Ferdinand Marcos, the deposed Philippine president, is not only accused of falsifying his World War II record, looting his country's economy and manipulating elections. He also cheated at golf.

That, at least, is the contention of one of Marcos' former golf partners, M.J. (Dindo) Gonzalez, who writes a column on the sport for the Manila newspaper Business Day.

In his "Golfmate" column this week, Gonzalez commented on the ousted president's game in terms that, he said, would have gotten him shot or jailed if Marcos were still in power. In the process, Gonzalez punctured what he said was the myth that Marcos, long an avid player, was once the world's best golfing president.

"His game was the mediocre, run-of-the-mill type that carried a handicap of around 18 strokes," wrote Gonzalez, who said he knew Marcos as "Ferdie" when he first played with him in the early 1950s. He said he played with Marcos frequently until a couple of years after Marcos was first elected president in 1965, but that Marcos "could not have improved much since his form was not according to the known fundamentals."

After Marcos became president, Gonzalez wrote, he acquired a worldwide reputation as a low-handicap player. But one of the ways he did this was by allowing his caddies to lower his scores on the cards, the columnist said.

In addition, "with so many of his bodyguards trailing, he always seemed to get a good lie and seldom, if at all, found himself in a rough," Gonzalez wrote. The bodyguards "kept the ball not only in play, but, I suspect, also kicked it nearer the hole after a shot. Thus, Marcos' handicap dropped from 14 to 10, and he became known as the chief executive with the lowest handicap in the world."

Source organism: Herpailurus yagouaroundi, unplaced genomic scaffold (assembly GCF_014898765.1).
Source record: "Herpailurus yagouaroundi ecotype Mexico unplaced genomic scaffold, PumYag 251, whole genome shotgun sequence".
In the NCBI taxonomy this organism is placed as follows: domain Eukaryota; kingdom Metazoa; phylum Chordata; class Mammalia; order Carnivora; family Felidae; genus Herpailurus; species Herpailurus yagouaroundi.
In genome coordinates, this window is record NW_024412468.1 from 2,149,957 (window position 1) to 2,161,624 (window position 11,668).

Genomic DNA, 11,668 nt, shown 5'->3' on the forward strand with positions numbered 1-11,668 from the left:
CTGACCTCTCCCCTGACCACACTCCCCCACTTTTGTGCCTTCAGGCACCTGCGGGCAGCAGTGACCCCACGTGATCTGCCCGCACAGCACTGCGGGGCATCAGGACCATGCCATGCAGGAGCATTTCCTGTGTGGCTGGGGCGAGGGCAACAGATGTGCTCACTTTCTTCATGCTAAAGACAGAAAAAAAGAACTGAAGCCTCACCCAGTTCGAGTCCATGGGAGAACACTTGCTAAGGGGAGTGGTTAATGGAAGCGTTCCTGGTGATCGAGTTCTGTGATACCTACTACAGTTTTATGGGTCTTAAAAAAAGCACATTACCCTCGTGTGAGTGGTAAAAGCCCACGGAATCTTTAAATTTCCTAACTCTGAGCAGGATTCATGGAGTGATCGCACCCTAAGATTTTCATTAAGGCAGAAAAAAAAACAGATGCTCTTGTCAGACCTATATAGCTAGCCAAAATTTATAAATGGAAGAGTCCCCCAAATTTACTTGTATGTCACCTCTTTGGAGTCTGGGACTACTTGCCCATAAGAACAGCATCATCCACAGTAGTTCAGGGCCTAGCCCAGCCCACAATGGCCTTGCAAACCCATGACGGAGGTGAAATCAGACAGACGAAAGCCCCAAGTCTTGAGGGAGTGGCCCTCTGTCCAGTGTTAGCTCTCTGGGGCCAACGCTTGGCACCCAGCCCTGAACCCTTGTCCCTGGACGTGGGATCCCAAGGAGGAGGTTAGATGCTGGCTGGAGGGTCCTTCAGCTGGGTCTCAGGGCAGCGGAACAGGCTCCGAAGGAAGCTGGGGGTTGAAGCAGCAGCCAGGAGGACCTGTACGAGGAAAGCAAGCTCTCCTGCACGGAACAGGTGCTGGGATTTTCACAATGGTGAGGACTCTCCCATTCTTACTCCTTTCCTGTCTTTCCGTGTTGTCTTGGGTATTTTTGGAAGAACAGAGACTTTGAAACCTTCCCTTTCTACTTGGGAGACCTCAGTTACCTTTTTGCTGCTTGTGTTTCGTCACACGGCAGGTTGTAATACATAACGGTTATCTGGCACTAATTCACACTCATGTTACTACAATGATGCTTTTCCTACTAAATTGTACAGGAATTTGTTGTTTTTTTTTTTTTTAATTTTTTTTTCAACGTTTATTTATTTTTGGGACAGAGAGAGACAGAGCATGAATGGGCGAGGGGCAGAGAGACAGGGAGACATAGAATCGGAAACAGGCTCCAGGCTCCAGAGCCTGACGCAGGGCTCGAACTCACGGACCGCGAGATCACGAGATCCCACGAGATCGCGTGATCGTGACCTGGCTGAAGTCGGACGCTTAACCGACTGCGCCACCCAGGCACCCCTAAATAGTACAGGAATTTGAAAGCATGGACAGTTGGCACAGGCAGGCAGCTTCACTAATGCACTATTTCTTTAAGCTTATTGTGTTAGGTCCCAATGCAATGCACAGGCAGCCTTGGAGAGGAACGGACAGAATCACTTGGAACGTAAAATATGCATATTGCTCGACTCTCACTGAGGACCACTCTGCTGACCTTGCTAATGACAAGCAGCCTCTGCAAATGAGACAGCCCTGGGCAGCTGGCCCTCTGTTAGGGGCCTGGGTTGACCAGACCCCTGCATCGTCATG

Did he really mean, Gonzalez was asked in an interview, that Marcos actually would cheat at this genteel sport of the Philippine country club set?

"Yes!" was the emphatic reply.

Gonzalez, 68, who is the same age as Marcos, has been writing a golf column for 35 years and says he never tires of the game, or of observing people's behavior on the links. He said he has had many chances to observe Marcos since they first played together 30-odd years ago at the Wack Wack Golf and Country Club on the outskirts of Manila.

"When Marcos played golf, he showed his character," Gonzalez said. He used his caddies, aides and bodyguards to do the dirty work, he added. "You could never pin anything on him personally."

One of the character traits Gonzalez said he noticed in Marcos -- also noted by politicians who knew him well -- was an ability to look a person straight in the eye and tell him something that both knew to be untrue. Gonzalez said he first noticed that ability when Marcos told him his golf scores.

Marcos liked to bet, Gonzalez said, usually in the relatively small range of $50-$75 per nine holes, although he was willing to accommodate bigger wagers.

"In the beginning he used to pay his debts," Gonzalez said. "When he became president, he didn't anymore. But people had to pay him."

Some of Marcos' golfing buddies, who later became his business cronies, used to play for high stakes in those early days, Gonzalez recalled. One of them once lost a brand-new Cadillac in a golf match. These high-rolling cronies became known as the country club's "Big Mafia," while Marcos was included in the "Small Mafia," he said.

He said he fell out with Marcos around 1967 when he suspected his telephone had been tapped in connection with a political favor that the president had asked him to perform. During Marcos' 20-year rule, he said, Gonzalez often despaired when he saw the president's golfing friends grow fabulously wealthy because of their connections to the Malacanang presidential palace.

On the other hand, he said, golfing with "Ferdie" had its drawbacks, especially because he used to beat Marcos consistently.

"It stopped being pleasant when he became president," the columnist said of his golf outings with Marcos and friends. "He didn't feel good when he lost. He would say, 'Well, you won this time, but wait till next time. I'll get you.'

"We used to tremble when he said that," Gonzalez said, "because we were never quite sure what he meant."